First reputations, then heads rolled. Property sales stangnated, making loan demand a shadow of what’d been going on for 20 years or so.

Even now loans continue to shrink despite the hooplah surrounding China’s heroic emergence from zero-Covid.,

Seemingly immune to most economic hiccups, it’s been an uneasy first few steps for the post-COVID economy with the insanely high youth unemployment putting a mad grin  on what most thought would’ve been a smooth and smiling wlecome back.

The record slide in demand for loans has put fears of a second wave of collapsing sentiment across China’s critical property market.

While the industry has weathered repeated crackdowns by the government over the past two decades and its contribution to GDP has waned, the entire real estate sector remains at the heart of China’s near US$20 trillion economy.

Chinese property demand also drives China’s demand for Australian resources. Not least iron ore and coal.

Should it take another unexpected backward step, the impact on its already faltering growth outlook could spread. The property market and related sectors from home appliances to building materials make up about a quarter of the nation’s gross domestic product.

“High-frequency data shows that new-home sales remained sluggish in July,” Yang Zhenyu, an analyst at China Merchants Securities told the SCMP over the weekend.

“The recovery outlook now remains uncertain and the market is awaiting policies that will boost the sector.”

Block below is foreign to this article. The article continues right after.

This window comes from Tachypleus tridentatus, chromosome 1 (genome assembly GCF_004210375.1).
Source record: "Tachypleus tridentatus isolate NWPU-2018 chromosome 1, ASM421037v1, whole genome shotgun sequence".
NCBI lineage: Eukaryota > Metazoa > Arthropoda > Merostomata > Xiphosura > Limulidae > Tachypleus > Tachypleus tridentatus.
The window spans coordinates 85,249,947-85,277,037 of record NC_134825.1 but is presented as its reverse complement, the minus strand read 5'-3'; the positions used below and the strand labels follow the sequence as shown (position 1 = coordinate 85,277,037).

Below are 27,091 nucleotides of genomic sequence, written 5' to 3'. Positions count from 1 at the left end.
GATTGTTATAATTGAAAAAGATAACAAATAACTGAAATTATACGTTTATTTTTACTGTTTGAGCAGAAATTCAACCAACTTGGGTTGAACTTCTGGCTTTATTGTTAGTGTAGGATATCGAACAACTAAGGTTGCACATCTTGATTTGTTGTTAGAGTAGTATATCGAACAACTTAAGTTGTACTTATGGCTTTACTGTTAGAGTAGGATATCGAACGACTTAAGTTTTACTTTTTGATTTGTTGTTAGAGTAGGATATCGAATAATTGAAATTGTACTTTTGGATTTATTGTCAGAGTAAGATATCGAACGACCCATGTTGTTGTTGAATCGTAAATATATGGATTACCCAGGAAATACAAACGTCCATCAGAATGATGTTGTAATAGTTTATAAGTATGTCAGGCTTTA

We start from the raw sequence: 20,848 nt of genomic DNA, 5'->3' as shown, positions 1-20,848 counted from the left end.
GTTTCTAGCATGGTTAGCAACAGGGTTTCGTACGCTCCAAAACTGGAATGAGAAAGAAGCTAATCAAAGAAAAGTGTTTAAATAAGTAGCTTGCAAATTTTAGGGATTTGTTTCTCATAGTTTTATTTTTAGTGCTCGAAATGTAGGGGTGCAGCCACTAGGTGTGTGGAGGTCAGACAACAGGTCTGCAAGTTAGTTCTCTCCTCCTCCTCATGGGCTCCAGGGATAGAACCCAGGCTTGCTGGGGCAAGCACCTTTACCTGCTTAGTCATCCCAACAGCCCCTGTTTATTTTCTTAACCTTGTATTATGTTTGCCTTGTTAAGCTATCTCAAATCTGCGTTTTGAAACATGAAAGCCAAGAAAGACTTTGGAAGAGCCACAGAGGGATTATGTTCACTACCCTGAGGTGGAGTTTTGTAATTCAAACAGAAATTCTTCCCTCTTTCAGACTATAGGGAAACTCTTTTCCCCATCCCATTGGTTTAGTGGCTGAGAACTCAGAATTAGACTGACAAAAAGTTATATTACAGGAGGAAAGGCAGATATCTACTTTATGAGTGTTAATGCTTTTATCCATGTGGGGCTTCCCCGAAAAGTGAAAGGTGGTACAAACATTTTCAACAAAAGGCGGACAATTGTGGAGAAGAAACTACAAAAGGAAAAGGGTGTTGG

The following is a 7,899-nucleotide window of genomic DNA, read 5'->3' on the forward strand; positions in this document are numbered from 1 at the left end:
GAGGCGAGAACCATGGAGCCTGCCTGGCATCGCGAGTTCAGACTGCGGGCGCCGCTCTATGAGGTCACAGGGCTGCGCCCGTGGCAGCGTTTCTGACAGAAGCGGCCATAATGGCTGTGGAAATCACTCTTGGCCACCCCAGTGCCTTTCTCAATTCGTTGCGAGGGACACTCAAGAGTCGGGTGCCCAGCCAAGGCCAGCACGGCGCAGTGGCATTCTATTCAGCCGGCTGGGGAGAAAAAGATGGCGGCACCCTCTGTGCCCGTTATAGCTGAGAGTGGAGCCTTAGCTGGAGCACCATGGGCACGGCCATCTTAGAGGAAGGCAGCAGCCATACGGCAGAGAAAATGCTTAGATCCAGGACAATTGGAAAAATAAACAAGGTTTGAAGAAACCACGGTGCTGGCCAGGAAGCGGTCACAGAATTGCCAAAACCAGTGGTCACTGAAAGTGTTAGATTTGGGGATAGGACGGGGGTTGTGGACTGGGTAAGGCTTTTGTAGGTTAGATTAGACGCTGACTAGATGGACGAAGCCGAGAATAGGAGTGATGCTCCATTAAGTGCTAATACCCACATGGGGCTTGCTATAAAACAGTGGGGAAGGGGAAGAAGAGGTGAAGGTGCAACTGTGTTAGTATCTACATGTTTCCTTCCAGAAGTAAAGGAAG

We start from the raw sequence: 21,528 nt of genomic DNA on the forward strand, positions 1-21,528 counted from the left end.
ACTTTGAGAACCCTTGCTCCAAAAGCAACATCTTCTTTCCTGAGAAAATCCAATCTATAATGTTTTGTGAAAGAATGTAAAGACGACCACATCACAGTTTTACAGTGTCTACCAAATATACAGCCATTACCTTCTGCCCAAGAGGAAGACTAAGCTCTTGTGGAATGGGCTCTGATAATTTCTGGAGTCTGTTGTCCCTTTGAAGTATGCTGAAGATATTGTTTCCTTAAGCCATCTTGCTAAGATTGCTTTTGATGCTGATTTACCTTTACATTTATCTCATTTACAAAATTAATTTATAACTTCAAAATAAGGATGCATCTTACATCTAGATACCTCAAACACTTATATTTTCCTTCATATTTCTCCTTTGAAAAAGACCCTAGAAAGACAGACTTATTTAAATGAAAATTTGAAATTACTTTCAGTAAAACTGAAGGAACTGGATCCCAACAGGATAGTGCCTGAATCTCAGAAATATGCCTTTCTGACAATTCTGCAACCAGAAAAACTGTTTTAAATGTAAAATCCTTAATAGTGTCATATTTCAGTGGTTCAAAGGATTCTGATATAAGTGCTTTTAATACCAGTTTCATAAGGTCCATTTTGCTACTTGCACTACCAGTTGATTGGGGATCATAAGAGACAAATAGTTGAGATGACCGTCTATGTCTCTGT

Chinese housing sales have stagnated despite a post-zero-COVID mini-bump, with the downtrend spreading even to the bigger cities.

Sales of new homes dropped at an annual rate of 5.3 per cent to almost 600 million square meters in the first half, according to the official data, while property investment fell 8% from a year earlier to 5.9 trillion yuan in the same span.

The SCMP says Beijing is “already on the move to reassess and recalibrate its tough stance on the industry”.

Certainly when the Politburo met last Monday they were far more gentle about the need to help the ailing sector, striking a dovish tone at its meeting and giving its best impression of nothing to see here that the country’s highest decision-making big guns can give.

That said a magic recovery from the black hole where the property market once was is not happening overnight.

Growth is still slowing and personal savings remain tightly under the bed, says Raymond Cheng, MD of property management of CGS-CIMB securities.

He told Chinese media to attend some official action on the current rigid buying restrictions in top tier cities.

“Home-buying sentiment was quite weak at the end of June, this explained why authorities need to do more. And homebuyers want to wait in anticipation of further price declines.”

Local media on Sunday reported the Guangzhou Housing Authority plans to release loosening policies to trigger housing demand and hopefully rekindle the southern city’s giant property market.